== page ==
Focusing U.S. policy in the Caspian on containing Russian and Chinese influence has done little to advance U.S. security interests, and reduced its standing in the region to its lowest level in decades. The Obama administration needs a new approach that provides opportunities for local leaders to engage with the United States in economic and political development, concludes a new policy brief by Martha Brill Olcott.
Olcott recommends five building blocks for a new U.S. policy for the Caspian region:
- Focus on military reform and capacity rather than military alliances. U.S. operations in Afghanistan depend on cooperation with the Caspian states, but the recent Russia–Georgia crisis underscores that NATO membership should only be offered to states who control their internationally recognized borders.
- Support fair market pricing for energy producers and consumers to promote energy independence for the Caspian region. The United States has wasted fifteen years pressing for unrealistic oil and gas pipelines that bypass Russia.
- Provide technical assistance for projects that capitalize on the region’s vast renewable energy resources—biofuels, solar, and wind power. Renewable energy projects would create major economic opportunities and minimize potential conflicts between neighboring states.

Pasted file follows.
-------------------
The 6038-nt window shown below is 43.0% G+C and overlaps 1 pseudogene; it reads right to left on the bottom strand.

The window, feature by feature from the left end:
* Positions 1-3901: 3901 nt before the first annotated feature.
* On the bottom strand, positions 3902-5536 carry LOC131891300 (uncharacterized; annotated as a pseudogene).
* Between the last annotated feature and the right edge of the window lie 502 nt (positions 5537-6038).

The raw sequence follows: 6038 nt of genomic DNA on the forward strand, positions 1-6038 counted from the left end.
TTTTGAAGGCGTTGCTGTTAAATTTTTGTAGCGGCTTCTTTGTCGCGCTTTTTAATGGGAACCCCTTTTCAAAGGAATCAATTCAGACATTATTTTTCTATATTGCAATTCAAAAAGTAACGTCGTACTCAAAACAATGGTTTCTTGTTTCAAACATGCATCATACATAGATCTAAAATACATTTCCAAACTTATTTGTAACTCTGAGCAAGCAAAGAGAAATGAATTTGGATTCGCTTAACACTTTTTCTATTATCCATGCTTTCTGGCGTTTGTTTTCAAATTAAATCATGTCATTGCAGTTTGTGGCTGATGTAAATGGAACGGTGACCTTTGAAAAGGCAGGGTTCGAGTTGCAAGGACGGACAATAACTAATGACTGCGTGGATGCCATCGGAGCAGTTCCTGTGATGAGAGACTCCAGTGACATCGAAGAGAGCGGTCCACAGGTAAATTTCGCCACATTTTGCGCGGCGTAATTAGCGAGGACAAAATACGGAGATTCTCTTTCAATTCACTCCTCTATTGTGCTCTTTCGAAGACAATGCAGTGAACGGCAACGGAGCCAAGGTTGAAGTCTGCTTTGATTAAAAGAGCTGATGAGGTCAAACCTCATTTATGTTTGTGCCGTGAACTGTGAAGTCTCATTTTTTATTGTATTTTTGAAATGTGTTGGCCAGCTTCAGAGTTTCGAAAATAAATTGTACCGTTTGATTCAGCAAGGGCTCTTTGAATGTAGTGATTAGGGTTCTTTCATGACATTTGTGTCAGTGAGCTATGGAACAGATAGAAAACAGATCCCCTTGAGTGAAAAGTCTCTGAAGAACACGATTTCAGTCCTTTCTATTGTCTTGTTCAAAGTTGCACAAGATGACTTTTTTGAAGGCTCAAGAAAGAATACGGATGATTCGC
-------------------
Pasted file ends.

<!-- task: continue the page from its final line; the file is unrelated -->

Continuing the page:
- While the United States should continue to press hard on human rights issues, sanctions will only block U.S. assistance on critical development projects. Providing education and democracy assistance at the grassroots level is the best way to promote political development in the region.
- Appoint a presidential envoy for the region. Europe, Russia, and China all have senior level officials assigned to the region.
“This new approach to the Caspian states would enhance U.S. national security. It would also help improve the lives of the people of these countries and make them more likely to embrace the political and economic values that prompt the United States to international engagement.”